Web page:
Since the death of her husband, Mrs Waters has not considered the possibility of remarrying. The constant proposals from Harry Benn are putting her off even more. Even if she were interested, he is far too old for her, and he drinks too much. She should know, she serves him every night at The Beehive. No, she is quite content being the landlady, and keeping the inn in good order takes up enough of her time.
When she is surprised in the night by a handsome stranger trespassing in her house, she has half a mind to shoot him. He insists it is not necessary, he is only pretending to be a burglar for a strange plan concocted by Benn, in which Benn would come to Mrs Waters aid when she screams out. Seizing the opportunity to pay Benn back for this, and his constant whining at her, they stage the scene to make it look like she has been surprised by Travers and accidentally shot him and killed him. Their plot is successful, and with some quick thinking they even manage to convince Benn, and a Policeman, that he imagined it all.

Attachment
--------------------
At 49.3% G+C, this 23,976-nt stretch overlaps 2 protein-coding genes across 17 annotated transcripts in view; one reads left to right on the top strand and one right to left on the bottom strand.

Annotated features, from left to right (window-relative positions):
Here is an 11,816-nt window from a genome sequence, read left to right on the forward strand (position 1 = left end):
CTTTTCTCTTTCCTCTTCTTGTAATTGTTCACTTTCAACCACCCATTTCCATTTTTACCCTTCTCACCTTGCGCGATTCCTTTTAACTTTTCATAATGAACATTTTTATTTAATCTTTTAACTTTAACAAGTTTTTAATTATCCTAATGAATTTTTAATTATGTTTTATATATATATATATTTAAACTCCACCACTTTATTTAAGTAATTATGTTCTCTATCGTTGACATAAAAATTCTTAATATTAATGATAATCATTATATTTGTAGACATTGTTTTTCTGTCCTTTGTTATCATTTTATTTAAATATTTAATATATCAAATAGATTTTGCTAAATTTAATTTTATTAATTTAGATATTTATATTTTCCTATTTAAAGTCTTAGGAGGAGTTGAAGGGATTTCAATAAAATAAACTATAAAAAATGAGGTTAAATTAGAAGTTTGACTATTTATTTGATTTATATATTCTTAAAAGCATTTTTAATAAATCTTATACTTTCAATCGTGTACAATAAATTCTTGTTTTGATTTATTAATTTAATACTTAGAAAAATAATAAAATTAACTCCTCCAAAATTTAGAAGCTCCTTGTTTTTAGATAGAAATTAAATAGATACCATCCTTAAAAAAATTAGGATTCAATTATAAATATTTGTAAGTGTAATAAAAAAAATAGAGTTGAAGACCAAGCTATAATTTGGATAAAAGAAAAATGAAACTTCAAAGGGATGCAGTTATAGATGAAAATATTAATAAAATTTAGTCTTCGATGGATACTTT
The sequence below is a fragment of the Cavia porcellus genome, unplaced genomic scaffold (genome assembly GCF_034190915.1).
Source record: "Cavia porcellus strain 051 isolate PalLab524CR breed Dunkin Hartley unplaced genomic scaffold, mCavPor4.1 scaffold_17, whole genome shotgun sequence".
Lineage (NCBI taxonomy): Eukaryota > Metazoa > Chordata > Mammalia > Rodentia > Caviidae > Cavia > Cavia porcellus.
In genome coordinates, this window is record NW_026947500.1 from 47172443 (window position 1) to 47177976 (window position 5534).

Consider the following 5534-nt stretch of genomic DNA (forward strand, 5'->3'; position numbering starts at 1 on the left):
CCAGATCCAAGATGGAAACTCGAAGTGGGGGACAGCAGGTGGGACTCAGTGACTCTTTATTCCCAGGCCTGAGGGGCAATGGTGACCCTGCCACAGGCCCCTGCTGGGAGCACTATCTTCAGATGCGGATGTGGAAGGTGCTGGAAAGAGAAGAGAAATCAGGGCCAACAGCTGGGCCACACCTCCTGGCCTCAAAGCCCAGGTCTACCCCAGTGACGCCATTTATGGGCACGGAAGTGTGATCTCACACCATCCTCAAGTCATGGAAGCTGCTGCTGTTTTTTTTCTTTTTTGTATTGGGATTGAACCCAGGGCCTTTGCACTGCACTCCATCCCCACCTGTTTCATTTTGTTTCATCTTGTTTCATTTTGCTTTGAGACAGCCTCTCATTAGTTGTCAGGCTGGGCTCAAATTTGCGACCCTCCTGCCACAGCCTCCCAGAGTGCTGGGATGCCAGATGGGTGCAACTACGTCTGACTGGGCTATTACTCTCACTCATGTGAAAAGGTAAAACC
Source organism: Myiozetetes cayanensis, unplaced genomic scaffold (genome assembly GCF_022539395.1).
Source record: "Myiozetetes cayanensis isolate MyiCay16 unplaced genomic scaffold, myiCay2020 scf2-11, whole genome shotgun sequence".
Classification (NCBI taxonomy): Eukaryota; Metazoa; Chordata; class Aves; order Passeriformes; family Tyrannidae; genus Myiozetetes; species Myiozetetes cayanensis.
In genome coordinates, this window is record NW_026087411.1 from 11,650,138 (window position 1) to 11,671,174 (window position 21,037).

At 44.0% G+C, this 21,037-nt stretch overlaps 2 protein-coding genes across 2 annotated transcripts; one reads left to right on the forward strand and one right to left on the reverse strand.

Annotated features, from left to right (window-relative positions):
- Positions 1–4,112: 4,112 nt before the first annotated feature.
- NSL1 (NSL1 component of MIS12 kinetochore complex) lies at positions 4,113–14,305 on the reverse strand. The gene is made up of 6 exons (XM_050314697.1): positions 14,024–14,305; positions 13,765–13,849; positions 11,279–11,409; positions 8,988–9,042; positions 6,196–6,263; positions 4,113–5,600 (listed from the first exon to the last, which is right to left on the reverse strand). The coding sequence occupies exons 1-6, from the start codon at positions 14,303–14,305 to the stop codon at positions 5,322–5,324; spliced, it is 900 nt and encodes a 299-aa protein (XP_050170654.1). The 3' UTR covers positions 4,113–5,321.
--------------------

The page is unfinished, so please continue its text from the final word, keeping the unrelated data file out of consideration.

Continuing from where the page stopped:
Through the laughter, Mrs Waters and Travers form a bond of friendship, and he leaves her after breakfast with the possibility of something more.
Ethel Smyth’s The Boatswain’s Mate is a delightful romcom that was popular from its first performance. Over a century later its score, plot, and strong feminist themes still engage audiences with just as much vibrancy.